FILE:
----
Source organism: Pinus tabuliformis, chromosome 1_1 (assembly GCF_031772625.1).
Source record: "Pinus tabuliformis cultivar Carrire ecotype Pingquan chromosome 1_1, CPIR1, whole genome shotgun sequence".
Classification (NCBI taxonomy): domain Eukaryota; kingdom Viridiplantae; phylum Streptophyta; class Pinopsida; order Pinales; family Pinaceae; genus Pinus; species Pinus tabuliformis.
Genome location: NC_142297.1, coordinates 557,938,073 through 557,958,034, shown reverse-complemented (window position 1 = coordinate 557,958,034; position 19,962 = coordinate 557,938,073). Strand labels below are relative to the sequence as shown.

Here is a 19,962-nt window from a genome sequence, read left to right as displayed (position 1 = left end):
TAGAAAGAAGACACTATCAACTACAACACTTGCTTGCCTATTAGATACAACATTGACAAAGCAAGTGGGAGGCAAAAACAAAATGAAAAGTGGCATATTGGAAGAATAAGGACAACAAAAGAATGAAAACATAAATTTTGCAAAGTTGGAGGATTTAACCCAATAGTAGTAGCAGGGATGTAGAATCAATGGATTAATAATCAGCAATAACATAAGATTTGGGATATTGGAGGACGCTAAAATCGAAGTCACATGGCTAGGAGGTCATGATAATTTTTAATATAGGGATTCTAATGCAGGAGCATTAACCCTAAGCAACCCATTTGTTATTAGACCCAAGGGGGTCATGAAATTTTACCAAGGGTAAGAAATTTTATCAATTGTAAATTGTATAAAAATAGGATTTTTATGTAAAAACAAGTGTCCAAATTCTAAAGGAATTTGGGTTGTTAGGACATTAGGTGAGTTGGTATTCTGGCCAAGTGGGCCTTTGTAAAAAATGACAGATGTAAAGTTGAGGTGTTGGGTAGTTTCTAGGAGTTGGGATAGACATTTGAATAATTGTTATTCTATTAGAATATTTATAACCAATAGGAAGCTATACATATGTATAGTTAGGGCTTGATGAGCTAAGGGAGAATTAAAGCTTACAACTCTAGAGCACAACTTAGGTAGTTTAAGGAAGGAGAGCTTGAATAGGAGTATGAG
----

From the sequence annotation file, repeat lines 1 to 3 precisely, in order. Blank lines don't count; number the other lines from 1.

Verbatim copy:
Source organism: Pinus tabuliformis, chromosome 1_1 (assembly GCF_031772625.1).
Source record: "Pinus tabuliformis cultivar Carrire ecotype Pingquan chromosome 1_1, CPIR1, whole genome shotgun sequence".
Classification (NCBI taxonomy): domain Eukaryota; kingdom Viridiplantae; phylum Streptophyta; class Pinopsida; order Pinales; family Pinaceae; genus Pinus; species Pinus tabuliformis.